The Wolverine

February 2017

The Wolverine: Covering University of Michigan Football and Sports

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Page 42 of 75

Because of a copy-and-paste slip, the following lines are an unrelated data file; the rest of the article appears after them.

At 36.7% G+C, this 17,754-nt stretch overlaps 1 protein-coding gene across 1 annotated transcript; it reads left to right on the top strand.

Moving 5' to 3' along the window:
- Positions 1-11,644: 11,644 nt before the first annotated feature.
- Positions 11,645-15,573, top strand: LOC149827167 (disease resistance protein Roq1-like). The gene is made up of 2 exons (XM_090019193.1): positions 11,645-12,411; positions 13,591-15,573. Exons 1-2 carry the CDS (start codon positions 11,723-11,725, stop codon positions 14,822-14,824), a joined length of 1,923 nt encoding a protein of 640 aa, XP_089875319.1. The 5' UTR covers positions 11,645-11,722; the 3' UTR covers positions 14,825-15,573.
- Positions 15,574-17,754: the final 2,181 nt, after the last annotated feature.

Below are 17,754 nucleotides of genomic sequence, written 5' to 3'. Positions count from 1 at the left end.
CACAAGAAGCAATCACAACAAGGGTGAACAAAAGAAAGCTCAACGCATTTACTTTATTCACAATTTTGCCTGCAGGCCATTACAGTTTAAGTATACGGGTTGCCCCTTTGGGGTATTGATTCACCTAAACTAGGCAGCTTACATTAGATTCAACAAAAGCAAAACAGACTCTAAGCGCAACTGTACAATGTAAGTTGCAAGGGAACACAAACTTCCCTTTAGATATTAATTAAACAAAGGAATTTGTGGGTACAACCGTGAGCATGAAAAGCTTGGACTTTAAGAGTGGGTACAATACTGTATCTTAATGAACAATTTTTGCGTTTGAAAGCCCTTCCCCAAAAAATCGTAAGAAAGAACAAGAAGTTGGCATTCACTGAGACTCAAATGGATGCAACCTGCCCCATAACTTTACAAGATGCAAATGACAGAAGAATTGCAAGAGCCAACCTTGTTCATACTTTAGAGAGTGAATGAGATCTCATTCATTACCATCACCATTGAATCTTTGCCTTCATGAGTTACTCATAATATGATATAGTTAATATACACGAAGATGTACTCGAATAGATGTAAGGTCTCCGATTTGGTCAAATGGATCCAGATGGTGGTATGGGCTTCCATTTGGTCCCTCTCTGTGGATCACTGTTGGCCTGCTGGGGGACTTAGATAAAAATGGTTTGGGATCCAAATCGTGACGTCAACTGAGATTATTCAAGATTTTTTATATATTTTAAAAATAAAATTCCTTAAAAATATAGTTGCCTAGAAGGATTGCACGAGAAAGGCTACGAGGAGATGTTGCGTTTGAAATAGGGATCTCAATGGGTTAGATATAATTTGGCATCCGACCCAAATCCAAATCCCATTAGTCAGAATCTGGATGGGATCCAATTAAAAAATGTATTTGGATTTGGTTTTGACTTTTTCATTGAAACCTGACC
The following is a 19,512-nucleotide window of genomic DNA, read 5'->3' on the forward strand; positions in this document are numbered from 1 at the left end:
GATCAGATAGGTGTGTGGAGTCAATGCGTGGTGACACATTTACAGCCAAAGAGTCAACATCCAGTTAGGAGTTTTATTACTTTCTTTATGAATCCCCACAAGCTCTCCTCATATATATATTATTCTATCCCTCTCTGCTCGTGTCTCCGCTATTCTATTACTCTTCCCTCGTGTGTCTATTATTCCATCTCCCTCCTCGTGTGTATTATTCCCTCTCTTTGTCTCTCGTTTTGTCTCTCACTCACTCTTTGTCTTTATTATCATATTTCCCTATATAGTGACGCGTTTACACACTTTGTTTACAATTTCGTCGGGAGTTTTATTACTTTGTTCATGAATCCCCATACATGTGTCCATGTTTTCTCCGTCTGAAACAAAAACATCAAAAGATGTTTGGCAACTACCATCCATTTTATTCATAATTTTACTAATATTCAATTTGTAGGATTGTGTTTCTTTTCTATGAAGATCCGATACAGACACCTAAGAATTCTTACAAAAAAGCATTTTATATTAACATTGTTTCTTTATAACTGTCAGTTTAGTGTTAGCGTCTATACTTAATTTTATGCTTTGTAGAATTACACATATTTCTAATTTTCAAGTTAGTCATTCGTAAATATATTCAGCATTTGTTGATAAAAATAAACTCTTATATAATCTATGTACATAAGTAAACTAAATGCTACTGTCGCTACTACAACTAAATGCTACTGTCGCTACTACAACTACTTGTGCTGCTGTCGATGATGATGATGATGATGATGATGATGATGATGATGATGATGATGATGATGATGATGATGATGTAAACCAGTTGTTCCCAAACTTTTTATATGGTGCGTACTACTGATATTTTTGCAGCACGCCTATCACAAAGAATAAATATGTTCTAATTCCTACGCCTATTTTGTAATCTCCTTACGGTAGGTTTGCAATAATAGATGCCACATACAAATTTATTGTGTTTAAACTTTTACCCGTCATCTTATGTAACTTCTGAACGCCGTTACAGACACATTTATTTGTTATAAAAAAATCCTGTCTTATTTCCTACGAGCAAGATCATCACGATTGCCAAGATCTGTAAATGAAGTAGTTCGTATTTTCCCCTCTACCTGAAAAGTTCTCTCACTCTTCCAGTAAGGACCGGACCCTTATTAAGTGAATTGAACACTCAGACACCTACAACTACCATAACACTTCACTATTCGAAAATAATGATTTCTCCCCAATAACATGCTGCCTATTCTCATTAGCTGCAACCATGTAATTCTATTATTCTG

FEBRUARY 2017 THE WOLVERINE 43 The defensive plan had been good overall heading into Big Ten play, the coach noted. Even Virginia Tech, 13-4 overall as of Jan. 16 with a big win over Duke, was held in check before exploding in the last four minutes of the game in November, a 73-70 win in which they battled from 10 down with less than eight minutes to play. "That team had scored 80 points [a game], and with four minutes to go they were on [pace for] like a 50-point game. The last four minutes of each half were as bad defense as we've ever played ever here," Beilein said. "That costs you the game. Fatigue, distractions, I have no idea. We've just got to continue to finish and close halves." But they still haven't figured it out. Until they do, Beilein probably won't rest. It's a different game, he noted after a 91-85 win over Nebraska Jan. 14 — 30-second shot clock, less contact allowed — and outscoring teams was becoming more a norm. Regardless, he concluded, the defense needed to improve. "It will come, but hopefully it doesn't come when they're over in Europe someday or in the NBA. It's something we want them to do here at Michigan," Beilein said. "Who am I guarding … where is it? They're getting better at it and they're great kids, working at it. "We're going to work at it, and it will be really fun when we pull this all together." At this point, however, it might be fair to substitute "when" with "if." Beilein teams have improved during seasons before, but this group has a long way to go to prove it can be one of them. ❏ It's important to start, but it's more important to finish. That's why the bench depth on any basketball squad can make a difference in the final outcome. Several Big Ten crews have demonstrated substantial bench strength in the early part of the conference season, while Michigan is one crew in the back half of the pack, look- ing for better production. Here's a rundown of the Big Ten's best bench efforts thus far through Jan. 15: 1. Michigan State — The Spartans stand head and shoul- ders above the league in bench production through the first third of the season. They have averaged 27.0 points, 16.3 rebounds and 5.3 assists per game from the bench crew over the first half-dozen Big Ten contests. Senior guard Alvin Ellis III leads the way, averaging 9.8 points per game for head coach Tom Izzo's backups. 2. Iowa — The Hawkeyes' bench boosted their early season effort, averaging 22.0 points, 14.0 rebounds and 5.3 assists per contest. Sophomore forward Nicholas Baer stood out in a couple of games, including his 12-point, five-rebound ef- fort in Iowa's 86-83 overtime win against Michigan. 3. Indiana — The Hoosiers got off to a very rocky start in the Big Ten, but its bench has proven among the more productive in the league. Tom Crean's relief crew averaged 22.0 points, 10.4 rebounds and 2.8 assists over the first five conference games. In the Hoosiers' 96-80 win over Illinois, sophomore forward OG Anunoby came off the bench to scored 12 points, grab four rebounds and record three as- sists. 4. Illinois — The Illini have gotten very solid production off their bench, averaging 21.6 points, 11.2 rebounds and 5.6 assists per game thus far. They've enjoyed several different highlight contributors in what might be the conference's deepest bench crew. 5. Purdue — The Boilermakers' bench accounted for 21.0 points, 9.8 rebounds and 3.2 assists per game over the ini- tial handful of Big Ten efforts. Junior forward Vince Edwards gave two of the conference's best performances off the bench (see below) before moving into the starting lineup. 6. Penn State — The Nittany Lions are proving to be a tough out in the Big Ten, with their bench averaging 19.0 points, 13.2 rebounds and 3.0 assists in relief during their opening five conference contests. Several have contributed strong efforts in the early going. Michigan, through the first five Big Ten games, has not proven nearly as effective off the bench as the top groups. The Wolverines averaged 11.6 points, 4.2 rebounds and 2.8 assists from backups through the first handful of confer- ence contests. Aside from redshirt junior forward Duncan Robinson's strong effort at Iowa (see below), the Wolverines haven't enjoyed any head-turning individual efforts off the bench. Here's a look at the top 10 games from a non-starter in the season's early going: 1. Ellis came off the bench to score 20 points and grab six rebounds in Michigan State's 75-74 comeback win at Min- nesota. 2. Ellis followed that up with a 16-point, eight-rebound ef- fort in MSU's 61-52 victory over Northwestern. 3. Nebraska senior guard Tai Webster popped off the bench to record 17 points, six rebounds, three assists and two steals for the Cornhuskers in a 74-66 victory over Northwestern. 4. Edwards notched 15 points, seven rebounds, five assists, two steals and two blocks for Purdue in perhaps the best all- around bench effort this year, helping the Boilermakers to an 89-67 win over Iowa. 5. Minnesota fifth-year senior guard Akeem Springs came off the bench to supply 18 points, three rebounds and five assists in the Gophers' 78-68 win over Ohio State. 6. Illinois senior center Maverick Morgan subbed in to score 18 points, grab a pair of rebounds and block a shot in a 96-80 Illini loss to Indiana. 7. Robinson tossed in 15 points, with four rebounds, three assists and two steals in Michigan's Big Ten opener at Iowa, but it wasn't quite enough in an 86-83 overtime loss. 8. Penn State freshman forward Mike Watkins scored 15 points, grabbed 15 rebounds and added an assist, a blocked shot and a steal in the Nittany Lions' 52-50 win over Min- nesota. 9. Illinois redshirt freshman forward Kipper Nichols scored 13 points and grabbed eight rebounds off the bench in the 85-69 Illini win over the Wolverines. 10. Edwards tallied 14 points and seven rebounds in the Boilermakers' 91-82 loss to Minnesota. With two-thirds of the conference season remaining, plenty can happen, including true freshmen developing, and fluctuations between starters and top backups. It's clear, though, some Big Ten teams are cashing in off the bench, while others are significantly poorer, when it comes to back- ups coming through. — John Borton Benches Boost Big Ten Squads